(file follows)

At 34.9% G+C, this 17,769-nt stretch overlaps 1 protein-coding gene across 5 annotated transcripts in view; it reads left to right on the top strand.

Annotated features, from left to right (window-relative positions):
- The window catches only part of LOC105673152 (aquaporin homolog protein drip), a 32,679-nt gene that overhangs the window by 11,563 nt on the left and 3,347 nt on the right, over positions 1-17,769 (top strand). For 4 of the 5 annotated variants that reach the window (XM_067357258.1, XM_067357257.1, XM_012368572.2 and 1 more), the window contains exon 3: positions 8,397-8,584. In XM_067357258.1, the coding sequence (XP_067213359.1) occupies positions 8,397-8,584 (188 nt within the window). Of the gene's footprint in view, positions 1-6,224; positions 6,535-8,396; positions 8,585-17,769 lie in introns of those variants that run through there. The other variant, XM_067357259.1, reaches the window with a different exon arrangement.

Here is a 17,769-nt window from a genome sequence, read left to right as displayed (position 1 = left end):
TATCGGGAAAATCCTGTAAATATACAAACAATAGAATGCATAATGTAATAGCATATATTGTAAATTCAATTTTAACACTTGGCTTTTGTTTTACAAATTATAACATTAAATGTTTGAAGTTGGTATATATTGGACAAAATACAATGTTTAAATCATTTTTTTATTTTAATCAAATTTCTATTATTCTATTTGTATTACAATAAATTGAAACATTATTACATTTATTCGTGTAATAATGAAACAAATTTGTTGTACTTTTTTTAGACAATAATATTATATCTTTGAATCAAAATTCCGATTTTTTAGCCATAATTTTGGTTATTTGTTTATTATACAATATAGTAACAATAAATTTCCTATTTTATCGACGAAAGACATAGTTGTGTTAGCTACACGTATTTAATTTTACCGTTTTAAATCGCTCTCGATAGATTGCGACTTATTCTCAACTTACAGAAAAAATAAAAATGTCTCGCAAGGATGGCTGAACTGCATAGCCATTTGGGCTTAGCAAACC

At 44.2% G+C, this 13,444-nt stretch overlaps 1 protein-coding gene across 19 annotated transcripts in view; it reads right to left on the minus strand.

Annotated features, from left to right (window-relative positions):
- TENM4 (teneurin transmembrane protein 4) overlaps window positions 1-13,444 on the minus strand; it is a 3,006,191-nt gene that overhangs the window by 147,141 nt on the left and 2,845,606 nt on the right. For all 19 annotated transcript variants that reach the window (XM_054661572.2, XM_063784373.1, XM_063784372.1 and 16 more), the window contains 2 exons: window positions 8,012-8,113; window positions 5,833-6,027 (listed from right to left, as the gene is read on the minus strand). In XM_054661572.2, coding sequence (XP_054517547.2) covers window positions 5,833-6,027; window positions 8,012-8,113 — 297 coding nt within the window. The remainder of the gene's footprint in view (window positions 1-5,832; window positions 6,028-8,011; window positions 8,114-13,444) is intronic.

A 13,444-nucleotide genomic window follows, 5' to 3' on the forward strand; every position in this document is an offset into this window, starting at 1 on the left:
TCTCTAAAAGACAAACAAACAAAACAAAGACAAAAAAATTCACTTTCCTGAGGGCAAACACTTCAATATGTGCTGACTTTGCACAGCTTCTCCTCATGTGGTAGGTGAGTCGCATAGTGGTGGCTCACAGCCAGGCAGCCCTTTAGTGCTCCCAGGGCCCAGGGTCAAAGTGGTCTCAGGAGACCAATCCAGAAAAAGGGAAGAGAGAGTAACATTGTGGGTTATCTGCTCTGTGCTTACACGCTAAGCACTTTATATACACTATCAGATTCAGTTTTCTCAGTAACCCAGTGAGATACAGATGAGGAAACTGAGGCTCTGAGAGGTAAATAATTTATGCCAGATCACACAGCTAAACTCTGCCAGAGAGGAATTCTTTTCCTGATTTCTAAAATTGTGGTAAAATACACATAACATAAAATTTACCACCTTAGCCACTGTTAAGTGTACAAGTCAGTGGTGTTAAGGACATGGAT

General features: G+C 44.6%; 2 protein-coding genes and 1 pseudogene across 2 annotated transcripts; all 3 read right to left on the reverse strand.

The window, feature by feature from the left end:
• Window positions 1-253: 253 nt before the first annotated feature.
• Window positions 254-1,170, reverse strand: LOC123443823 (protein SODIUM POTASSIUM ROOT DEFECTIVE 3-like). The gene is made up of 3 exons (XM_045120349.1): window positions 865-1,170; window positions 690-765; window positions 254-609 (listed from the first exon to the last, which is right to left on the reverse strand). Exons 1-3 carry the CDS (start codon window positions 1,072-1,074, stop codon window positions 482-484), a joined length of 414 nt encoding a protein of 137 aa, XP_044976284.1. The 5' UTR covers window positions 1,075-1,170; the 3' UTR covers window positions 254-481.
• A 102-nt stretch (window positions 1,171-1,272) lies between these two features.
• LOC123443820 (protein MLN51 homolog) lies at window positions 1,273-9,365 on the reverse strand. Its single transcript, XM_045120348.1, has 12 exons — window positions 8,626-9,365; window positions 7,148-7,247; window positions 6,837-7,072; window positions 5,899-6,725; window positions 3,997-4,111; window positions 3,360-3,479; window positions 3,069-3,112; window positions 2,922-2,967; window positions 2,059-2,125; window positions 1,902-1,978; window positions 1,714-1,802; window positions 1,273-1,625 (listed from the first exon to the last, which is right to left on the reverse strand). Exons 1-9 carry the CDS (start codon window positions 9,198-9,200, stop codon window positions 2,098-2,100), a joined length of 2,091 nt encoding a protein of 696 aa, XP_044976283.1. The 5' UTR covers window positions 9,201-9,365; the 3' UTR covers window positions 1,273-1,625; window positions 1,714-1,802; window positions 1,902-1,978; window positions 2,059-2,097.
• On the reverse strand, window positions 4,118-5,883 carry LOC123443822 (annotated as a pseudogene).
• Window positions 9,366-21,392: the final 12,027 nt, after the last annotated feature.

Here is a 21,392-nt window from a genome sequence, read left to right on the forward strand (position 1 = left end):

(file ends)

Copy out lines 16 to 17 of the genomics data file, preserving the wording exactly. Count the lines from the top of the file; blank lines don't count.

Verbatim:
• LOC123443820 (protein MLN51 homolog) lies at window positions 1,273-9,365 on the reverse strand. Its single transcript, XM_045120348.1, has 12 exons — window positions 8,626-9,365; window positions 7,148-7,247; window positions 6,837-7,072; window positions 5,899-6,725; window positions 3,997-4,111; window positions 3,360-3,479; window positions 3,069-3,112; window positions 2,922-2,967; window positions 2,059-2,125; window positions 1,902-1,978; window positions 1,714-1,802; window positions 1,273-1,625 (listed from the first exon to the last, which is right to left on the reverse strand). Exons 1-9 carry the CDS (start codon window positions 9,198-9,200, stop codon window positions 2,098-2,100), a joined length of 2,091 nt encoding a protein of 696 aa, XP_044976283.1. The 5' UTR covers window positions 9,201-9,365; the 3' UTR covers window positions 1,273-1,625; window positions 1,714-1,802; window positions 1,902-1,978; window positions 2,059-2,097.
• On the reverse strand, window positions 4,118-5,883 carry LOC123443822 (annotated as a pseudogene).